The Nursing program which began in 1931 was offered jointly by Pembroke College and the Rhode Island Hospital Training School for Nurses. It was called “A Course for the Training of Teachers of Nursing,” and its aim was “to meet the need for graduate nurses properly trained to teach in schools of nursing.” The suggestion for a program of this type first appeared in the report of the Survey Committee which studied the University and made recommendations in 1930. The report mentioned the lack of enough professional opportunities for the increasing number of women college graduates and the advance of the nursing profession to a higher level which would require more educated women, and, as an answer to both problems, recommended a degree program for nurses. The plan for the program was drawn up by Dean Margaret S. Morriss, Dean Samuel T. Arnold, and Professor Charles A. Stuart. The connection with Rhode Island Hospital was a long one. Professor George Ide Chace was president of the Board of Trustees when the hospital’s nursing school was started in 1882. In the same year Charles V. Chapin was appointed instructor of anatomy and physiology at both Brown and the hospital nursing school. Among the Brown biology professors who served on the board of trustees of the hospital were Professor Hermon Carey Bumpus from 1895 to 1901, and Professor Albert D. Mead, who succeeded him in 1901 and was president of the board in 1934. Mead lectured on embryology at the school, Professors Frederic P. Gorham and Charles Stuart lectured on microbiology and immunology, and Professor Samuel T. Arnold lectured on chemistry.
The five-year course led to a diploma from the hospital school of nursing and a bachelor of science degree from Brown. The first three years were spent at Pembroke with summer work at the hospital; the last two years were spent at the hospital with one course each year taken at the College. In addition to the clinical work at Rhode Island Hospital, students were given training in communicable disease nursing at Charles V. Chapin Hospital, in obstetrical nursing at Providence Lying-In Hospital, in psychiatric nursing at Butler Hospital, and in public health nursing by the Providence District Nursing Association. Five students enrolled in the fall of 1931, before the program was formerly approved by the Corporation on January 8, 1932. The first two students were graduated from the nursing school in 1935 and received their degrees in 1936. In the 1938-39 Pembroke College catalogue the name of the program was changed from “A Course for the Training of Teachers of Nursing” to “A Course in Nursing Education.” The course did not have the support of President Wriston, who was wary of situations which involved Brown faculty as instructors in institutions of less than collegiate standing. He did agree that Magel Wilder, assistant professor of biology at Brown, might teach a course in anatomy and physiology for the nursing students. Charlotte C. Skooglund taught the only other course offered at Brown specifically for the nursing students.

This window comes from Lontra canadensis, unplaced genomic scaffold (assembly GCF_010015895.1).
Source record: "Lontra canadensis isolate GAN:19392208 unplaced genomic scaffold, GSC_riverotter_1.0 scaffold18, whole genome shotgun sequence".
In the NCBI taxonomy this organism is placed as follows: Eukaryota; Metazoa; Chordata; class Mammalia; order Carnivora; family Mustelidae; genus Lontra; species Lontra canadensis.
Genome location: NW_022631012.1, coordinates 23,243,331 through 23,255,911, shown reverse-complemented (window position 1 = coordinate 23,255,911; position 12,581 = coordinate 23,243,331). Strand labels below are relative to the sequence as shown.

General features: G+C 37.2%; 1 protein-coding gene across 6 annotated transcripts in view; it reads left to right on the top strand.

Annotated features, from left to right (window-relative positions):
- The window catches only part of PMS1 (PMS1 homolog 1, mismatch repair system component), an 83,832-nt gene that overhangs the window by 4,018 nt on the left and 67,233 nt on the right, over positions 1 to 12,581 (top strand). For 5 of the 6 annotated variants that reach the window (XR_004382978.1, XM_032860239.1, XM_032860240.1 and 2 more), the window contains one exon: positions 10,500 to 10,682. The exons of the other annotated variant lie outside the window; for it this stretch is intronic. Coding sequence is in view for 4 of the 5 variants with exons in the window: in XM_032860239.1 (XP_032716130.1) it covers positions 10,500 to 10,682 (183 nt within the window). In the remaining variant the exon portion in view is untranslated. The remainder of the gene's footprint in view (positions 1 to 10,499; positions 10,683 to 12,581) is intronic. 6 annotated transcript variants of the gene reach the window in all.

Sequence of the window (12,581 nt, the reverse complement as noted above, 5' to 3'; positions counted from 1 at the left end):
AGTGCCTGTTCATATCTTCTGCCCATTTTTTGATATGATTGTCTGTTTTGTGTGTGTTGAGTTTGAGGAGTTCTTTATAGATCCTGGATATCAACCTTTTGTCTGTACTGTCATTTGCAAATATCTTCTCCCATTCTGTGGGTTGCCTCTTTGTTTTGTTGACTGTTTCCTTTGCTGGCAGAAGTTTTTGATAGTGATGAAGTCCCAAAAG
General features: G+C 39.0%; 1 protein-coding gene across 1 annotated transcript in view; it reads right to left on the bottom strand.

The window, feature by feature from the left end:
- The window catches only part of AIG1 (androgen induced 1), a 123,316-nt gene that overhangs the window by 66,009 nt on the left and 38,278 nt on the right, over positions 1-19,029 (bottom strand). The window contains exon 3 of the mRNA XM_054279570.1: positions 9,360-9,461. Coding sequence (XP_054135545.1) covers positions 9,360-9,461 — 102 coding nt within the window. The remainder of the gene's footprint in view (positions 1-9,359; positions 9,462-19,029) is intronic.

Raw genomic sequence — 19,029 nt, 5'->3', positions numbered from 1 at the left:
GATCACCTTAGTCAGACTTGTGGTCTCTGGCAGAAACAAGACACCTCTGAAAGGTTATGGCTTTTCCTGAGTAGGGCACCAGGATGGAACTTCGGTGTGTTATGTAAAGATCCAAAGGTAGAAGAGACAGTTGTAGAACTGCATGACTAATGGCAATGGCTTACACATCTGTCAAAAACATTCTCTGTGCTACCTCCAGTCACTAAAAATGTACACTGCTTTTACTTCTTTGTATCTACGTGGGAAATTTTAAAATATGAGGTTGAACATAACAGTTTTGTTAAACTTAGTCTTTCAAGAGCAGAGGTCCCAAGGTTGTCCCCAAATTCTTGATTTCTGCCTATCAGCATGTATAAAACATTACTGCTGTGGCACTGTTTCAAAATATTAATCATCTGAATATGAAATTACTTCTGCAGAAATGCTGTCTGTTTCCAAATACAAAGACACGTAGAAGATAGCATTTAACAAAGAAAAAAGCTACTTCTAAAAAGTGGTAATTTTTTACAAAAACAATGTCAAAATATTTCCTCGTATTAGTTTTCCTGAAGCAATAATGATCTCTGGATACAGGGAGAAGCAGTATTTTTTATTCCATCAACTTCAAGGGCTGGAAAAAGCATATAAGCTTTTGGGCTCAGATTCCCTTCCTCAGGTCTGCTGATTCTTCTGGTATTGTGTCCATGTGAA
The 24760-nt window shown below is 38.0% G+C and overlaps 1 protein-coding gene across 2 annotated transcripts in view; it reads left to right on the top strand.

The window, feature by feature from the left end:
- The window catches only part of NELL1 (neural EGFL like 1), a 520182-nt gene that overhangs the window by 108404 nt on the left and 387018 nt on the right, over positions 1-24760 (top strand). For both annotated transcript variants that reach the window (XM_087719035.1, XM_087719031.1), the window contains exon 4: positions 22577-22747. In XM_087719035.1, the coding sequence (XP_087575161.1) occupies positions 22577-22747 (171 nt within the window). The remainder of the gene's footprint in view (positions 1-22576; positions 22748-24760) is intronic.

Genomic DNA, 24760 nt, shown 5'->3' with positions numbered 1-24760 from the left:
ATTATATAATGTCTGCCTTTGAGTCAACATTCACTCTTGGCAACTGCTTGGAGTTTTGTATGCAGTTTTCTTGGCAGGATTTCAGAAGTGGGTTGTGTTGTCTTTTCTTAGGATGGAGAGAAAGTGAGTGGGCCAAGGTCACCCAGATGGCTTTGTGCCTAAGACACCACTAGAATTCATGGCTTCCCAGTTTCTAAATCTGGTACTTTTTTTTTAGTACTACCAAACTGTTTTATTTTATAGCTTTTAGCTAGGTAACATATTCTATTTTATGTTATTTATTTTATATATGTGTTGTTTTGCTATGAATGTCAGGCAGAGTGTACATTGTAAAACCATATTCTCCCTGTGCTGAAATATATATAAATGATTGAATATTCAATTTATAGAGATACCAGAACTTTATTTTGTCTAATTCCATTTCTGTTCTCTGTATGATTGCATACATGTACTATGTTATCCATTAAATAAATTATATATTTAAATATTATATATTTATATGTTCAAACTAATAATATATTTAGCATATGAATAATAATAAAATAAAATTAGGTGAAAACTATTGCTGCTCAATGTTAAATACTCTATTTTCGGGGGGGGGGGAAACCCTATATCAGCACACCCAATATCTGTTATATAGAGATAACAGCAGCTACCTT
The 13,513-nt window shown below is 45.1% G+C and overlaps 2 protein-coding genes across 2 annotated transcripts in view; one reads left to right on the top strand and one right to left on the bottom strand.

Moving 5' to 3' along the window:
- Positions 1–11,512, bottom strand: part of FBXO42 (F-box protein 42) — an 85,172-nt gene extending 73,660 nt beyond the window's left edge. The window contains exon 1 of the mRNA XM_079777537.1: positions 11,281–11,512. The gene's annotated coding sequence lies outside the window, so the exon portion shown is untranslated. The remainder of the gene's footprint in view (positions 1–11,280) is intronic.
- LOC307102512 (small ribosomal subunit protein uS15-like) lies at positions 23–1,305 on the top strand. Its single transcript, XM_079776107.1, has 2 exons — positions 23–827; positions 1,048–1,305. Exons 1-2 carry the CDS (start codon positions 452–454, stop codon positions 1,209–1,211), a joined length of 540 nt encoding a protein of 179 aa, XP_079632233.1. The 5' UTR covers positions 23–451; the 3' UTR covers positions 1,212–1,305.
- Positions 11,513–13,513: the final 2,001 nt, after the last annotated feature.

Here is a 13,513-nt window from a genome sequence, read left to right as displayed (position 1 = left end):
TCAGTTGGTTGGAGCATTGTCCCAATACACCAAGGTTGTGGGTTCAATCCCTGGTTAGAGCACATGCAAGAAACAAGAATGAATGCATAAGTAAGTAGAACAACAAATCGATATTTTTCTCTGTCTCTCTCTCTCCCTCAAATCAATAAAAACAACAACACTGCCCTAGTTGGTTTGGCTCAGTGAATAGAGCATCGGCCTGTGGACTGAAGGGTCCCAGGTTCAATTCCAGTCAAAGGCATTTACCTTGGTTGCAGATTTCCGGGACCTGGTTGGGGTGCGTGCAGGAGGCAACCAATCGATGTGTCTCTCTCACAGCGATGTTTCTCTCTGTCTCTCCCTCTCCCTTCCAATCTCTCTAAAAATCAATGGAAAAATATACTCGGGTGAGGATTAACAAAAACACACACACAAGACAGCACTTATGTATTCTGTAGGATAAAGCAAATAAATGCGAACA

The program was beset by problems relating to the coordination of the two autonomous units. The hospital nursing school was wary of control exerted by the University, and the University was reluctant to appoint nursing school teachers to its faculty. Miss Skoogland held a dual appointment as director of the hospital nursing school and assistant professor of nursing education at Brown with an office in Pembroke Hall. Miss Skoogland initiated a review of the nursing program, addressing a questionnaire to the 45 graduates from 1936 to 1948, and a meeting of a “Special Committee on the Five Year Program” composed of University and hospital representatives was held on November 3, 1948. The success of the nursing program was further thwarted when the National Nursing Accrediting Service visited in 1950 and accredited the hospital nursing school, but not the five-year program. Later invitations to apply for accreditation in 1953 and 1957 were not pursued. In 1959 a special committee, noting that the University of Rhode Island and Salve Regina College were offering four-year nursing programs and that the steps necessary for accreditation of the Pembroke program were not practical considering the small number of students, recommended that registration for the bachelor of science degree in nursing be discontinued with the class entering in 1960. The last nursing diploma received by a Pembroke student was awarded in November 1963, and the last degree in nursing in June 1964.